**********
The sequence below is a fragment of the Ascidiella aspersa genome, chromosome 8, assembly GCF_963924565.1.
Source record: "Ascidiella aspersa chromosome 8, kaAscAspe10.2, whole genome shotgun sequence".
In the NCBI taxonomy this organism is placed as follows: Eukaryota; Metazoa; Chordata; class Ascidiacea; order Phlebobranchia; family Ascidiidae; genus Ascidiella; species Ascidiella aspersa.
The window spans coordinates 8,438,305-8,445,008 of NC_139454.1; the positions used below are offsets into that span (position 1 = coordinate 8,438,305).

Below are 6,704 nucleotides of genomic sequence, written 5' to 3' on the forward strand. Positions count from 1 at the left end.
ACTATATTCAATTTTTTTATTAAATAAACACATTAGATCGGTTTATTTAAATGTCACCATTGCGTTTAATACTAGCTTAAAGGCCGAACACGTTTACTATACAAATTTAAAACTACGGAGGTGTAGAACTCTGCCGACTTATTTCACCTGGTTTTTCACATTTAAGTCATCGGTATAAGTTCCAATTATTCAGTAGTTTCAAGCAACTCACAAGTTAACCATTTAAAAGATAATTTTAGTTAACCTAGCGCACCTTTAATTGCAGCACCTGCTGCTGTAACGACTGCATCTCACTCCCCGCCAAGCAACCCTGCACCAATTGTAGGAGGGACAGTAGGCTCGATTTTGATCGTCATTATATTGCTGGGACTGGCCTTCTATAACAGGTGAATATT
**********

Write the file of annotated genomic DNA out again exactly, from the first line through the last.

The sequence below is a fragment of the Ascidiella aspersa genome, chromosome 8, assembly GCF_963924565.1.
Source record: "Ascidiella aspersa chromosome 8, kaAscAspe10.2, whole genome shotgun sequence".
In the NCBI taxonomy this organism is placed as follows: Eukaryota; Metazoa; Chordata; class Ascidiacea; order Phlebobranchia; family Ascidiidae; genus Ascidiella; species Ascidiella aspersa.
The window spans coordinates 8,438,305-8,445,008 of NC_139454.1; the positions used below are offsets into that span (position 1 = coordinate 8,438,305).

Below are 6,704 nucleotides of genomic sequence, written 5' to 3' on the forward strand. Positions count from 1 at the left end.
ACTATATTCAATTTTTTTATTAAATAAACACATTAGATCGGTTTATTTAAATGTCACCATTGCGTTTAATACTAGCTTAAAGGCCGAACACGTTTACTATACAAATTTAAAACTACGGAGGTGTAGAACTCTGCCGACTTATTTCACCTGGTTTTTCACATTTAAGTCATCGGTATAAGTTCCAATTATTCAGTAGTTTCAAGCAACTCACAAGTTAACCATTTAAAAGATAATTTTAGTTAACCTAGCGCACCTTTAATTGCAGCACCTGCTGCTGTAACGACTGCATCTCACTCCCCGCCAAGCAACCCTGCACCAATTGTAGGAGGGACAGTAGGCTCGATTTTGATCGTCATTATATTGCTGGGACTGGCCTTCTATAACAGGTGAATATT